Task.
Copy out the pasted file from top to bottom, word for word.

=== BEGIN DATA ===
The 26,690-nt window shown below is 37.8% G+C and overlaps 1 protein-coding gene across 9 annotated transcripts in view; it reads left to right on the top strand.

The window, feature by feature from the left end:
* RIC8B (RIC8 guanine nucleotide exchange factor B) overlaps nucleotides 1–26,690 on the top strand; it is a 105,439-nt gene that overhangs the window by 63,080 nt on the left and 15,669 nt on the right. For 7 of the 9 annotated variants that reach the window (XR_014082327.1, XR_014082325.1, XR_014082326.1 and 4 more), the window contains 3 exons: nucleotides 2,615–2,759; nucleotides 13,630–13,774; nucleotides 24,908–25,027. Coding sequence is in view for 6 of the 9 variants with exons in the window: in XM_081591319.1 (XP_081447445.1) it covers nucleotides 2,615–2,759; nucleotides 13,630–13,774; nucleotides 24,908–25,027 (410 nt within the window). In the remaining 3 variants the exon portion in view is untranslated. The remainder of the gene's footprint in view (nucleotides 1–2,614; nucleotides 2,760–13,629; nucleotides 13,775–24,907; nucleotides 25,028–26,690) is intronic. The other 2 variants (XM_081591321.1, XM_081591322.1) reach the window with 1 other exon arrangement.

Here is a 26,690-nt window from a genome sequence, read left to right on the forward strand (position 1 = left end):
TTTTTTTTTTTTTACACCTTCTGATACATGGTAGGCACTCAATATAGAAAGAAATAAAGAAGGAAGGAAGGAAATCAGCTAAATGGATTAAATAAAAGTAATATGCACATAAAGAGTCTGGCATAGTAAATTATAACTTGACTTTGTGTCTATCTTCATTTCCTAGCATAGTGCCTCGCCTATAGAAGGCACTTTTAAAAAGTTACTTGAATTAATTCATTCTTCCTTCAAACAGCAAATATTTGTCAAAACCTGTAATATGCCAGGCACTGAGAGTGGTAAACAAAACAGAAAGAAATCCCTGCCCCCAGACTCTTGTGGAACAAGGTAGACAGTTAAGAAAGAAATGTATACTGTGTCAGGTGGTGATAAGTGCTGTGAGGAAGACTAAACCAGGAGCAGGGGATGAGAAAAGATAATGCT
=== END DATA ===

The 26,690-nt window shown below is 37.8% G+C and overlaps 1 protein-coding gene across 9 annotated transcripts in view; it reads left to right on the top strand.

The window, feature by feature from the left end:
* RIC8B (RIC8 guanine nucleotide exchange factor B) overlaps nucleotides 1–26,690 on the top strand; it is a 105,439-nt gene that overhangs the window by 63,080 nt on the left and 15,669 nt on the right. For 7 of the 9 annotated variants that reach the window (XR_014082327.1, XR_014082325.1, XR_014082326.1 and 4 more), the window contains 3 exons: nucleotides 2,615–2,759; nucleotides 13,630–13,774; nucleotides 24,908–25,027. Coding sequence is in view for 6 of the 9 variants with exons in the window: in XM_081591319.1 (XP_081447445.1) it covers nucleotides 2,615–2,759; nucleotides 13,630–13,774; nucleotides 24,908–25,027 (410 nt within the window). In the remaining 3 variants the exon portion in view is untranslated. The remainder of the gene's footprint in view (nucleotides 1–2,614; nucleotides 2,760–13,629; nucleotides 13,775–24,907; nucleotides 25,028–26,690) is intronic. The other 2 variants (XM_081591321.1, XM_081591322.1) reach the window with 1 other exon arrangement.

Here is a 26,690-nt window from a genome sequence, read left to right on the forward strand (position 1 = left end):
TTTTTTTTTTTTTACACCTTCTGATACATGGTAGGCACTCAATATAGAAAGAAATAAAGAAGGAAGGAAGGAAATCAGCTAAATGGATTAAATAAAAGTAATATGCACATAAAGAGTCTGGCATAGTAAATTATAACTTGACTTTGTGTCTATCTTCATTTCCTAGCATAGTGCCTCGCCTATAGAAGGCACTTTTAAAAAGTTACTTGAATTAATTCATTCTTCCTTCAAACAGCAAATATTTGTCAAAACCTGTAATATGCCAGGCACTGAGAGTGGTAAACAAAACAGAAAGAAATCCCTGCCCCCAGACTCTTGTGGAACAAGGTAGACAGTTAAGAAAGAAATGTATACTGTGTCAGGTGGTGATAAGTGCTGTGAGGAAGACTAAACCAGGAGCAGGGGATGAGAAAAGATAATGCT